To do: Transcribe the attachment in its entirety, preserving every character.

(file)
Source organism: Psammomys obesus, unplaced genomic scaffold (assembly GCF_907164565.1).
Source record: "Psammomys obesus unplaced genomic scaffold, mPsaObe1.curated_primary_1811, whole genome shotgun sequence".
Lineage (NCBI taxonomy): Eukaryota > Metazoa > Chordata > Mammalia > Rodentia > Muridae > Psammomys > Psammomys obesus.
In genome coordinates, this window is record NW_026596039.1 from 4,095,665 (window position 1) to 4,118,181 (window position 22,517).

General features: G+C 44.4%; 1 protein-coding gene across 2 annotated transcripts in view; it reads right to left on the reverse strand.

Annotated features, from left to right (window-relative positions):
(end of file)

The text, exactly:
Source organism: Psammomys obesus, unplaced genomic scaffold (assembly GCF_907164565.1).
Source record: "Psammomys obesus unplaced genomic scaffold, mPsaObe1.curated_primary_1811, whole genome shotgun sequence".
Lineage (NCBI taxonomy): Eukaryota > Metazoa > Chordata > Mammalia > Rodentia > Muridae > Psammomys > Psammomys obesus.
In genome coordinates, this window is record NW_026596039.1 from 4,095,665 (window position 1) to 4,118,181 (window position 22,517).

General features: G+C 44.4%; 1 protein-coding gene across 2 annotated transcripts in view; it reads right to left on the reverse strand.

Annotated features, from left to right (window-relative positions):